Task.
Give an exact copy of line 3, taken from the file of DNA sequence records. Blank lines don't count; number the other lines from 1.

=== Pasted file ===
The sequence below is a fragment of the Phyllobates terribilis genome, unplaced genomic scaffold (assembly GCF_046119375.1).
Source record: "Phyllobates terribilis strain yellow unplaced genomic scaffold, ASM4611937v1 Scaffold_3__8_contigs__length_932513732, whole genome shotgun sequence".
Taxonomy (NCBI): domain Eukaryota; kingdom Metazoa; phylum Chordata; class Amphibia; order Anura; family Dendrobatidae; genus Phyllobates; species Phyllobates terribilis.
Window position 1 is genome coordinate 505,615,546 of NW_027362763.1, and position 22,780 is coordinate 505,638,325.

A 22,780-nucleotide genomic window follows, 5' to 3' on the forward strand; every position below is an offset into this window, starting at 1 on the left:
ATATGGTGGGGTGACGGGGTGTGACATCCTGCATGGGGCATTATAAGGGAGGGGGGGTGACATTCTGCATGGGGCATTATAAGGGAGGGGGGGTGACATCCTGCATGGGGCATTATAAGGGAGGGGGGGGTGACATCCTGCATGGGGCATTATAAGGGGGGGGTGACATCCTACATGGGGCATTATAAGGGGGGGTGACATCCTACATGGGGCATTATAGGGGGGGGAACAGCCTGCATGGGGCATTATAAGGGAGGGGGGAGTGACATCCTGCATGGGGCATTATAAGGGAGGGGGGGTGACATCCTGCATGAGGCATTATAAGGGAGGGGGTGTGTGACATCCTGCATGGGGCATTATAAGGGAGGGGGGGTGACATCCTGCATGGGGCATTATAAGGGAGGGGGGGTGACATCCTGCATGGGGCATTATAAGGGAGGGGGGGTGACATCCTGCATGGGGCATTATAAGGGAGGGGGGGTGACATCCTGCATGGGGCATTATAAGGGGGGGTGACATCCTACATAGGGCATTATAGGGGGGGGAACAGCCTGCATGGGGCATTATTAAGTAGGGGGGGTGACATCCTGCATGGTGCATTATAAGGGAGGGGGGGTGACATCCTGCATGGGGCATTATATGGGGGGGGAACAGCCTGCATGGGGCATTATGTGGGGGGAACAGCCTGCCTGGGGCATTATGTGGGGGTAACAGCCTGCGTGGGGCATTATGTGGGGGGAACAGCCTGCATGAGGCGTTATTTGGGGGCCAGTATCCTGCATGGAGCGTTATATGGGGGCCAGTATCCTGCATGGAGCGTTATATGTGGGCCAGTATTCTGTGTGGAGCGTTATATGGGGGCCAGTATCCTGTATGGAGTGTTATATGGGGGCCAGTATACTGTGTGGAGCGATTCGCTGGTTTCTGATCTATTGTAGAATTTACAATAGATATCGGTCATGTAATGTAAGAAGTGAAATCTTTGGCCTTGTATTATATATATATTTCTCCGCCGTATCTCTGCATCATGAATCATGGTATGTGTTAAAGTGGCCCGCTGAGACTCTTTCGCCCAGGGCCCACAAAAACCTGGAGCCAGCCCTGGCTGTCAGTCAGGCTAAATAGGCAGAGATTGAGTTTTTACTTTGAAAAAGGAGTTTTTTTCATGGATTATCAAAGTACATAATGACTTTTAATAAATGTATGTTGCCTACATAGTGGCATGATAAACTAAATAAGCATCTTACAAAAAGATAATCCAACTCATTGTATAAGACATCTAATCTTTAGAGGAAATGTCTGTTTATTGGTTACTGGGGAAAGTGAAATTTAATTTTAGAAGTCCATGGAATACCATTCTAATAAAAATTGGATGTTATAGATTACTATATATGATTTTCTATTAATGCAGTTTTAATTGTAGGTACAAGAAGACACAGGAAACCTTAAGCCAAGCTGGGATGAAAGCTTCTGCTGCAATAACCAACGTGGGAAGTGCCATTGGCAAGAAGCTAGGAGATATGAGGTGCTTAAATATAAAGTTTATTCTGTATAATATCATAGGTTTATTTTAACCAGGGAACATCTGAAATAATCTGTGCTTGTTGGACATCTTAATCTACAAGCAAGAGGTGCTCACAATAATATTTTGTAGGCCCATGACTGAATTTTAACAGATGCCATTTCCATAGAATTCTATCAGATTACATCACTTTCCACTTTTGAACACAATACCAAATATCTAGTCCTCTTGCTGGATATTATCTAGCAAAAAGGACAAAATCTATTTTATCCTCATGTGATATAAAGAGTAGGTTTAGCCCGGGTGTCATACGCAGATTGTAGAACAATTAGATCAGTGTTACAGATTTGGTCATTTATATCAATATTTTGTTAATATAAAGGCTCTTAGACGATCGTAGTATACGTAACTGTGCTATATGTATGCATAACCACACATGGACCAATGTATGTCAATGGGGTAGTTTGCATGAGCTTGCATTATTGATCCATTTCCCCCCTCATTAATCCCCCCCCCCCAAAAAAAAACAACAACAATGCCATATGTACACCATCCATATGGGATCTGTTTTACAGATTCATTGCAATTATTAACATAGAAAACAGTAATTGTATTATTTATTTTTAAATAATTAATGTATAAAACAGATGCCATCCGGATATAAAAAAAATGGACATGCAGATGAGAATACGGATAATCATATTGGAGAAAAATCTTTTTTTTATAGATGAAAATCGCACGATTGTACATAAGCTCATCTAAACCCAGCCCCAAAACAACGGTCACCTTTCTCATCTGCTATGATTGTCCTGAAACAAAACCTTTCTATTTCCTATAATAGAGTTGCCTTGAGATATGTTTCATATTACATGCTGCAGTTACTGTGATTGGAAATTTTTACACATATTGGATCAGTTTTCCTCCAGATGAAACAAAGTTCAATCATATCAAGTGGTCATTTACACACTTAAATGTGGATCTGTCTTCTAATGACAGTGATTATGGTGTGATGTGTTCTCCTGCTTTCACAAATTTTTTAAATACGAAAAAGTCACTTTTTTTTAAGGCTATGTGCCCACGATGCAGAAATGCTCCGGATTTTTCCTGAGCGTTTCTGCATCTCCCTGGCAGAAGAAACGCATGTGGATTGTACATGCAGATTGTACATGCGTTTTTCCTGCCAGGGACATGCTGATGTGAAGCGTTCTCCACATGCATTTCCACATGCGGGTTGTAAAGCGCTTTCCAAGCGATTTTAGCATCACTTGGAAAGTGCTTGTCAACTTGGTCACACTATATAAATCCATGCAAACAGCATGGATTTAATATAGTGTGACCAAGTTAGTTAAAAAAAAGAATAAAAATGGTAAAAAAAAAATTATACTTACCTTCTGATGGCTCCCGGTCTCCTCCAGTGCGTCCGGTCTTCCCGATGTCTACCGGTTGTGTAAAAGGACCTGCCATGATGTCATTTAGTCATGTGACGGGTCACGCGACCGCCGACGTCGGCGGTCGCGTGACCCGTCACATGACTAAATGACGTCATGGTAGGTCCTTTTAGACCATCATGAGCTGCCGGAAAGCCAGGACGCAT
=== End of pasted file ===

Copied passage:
Taxonomy (NCBI): domain Eukaryota; kingdom Metazoa; phylum Chordata; class Amphibia; order Anura; family Dendrobatidae; genus Phyllobates; species Phyllobates terribilis.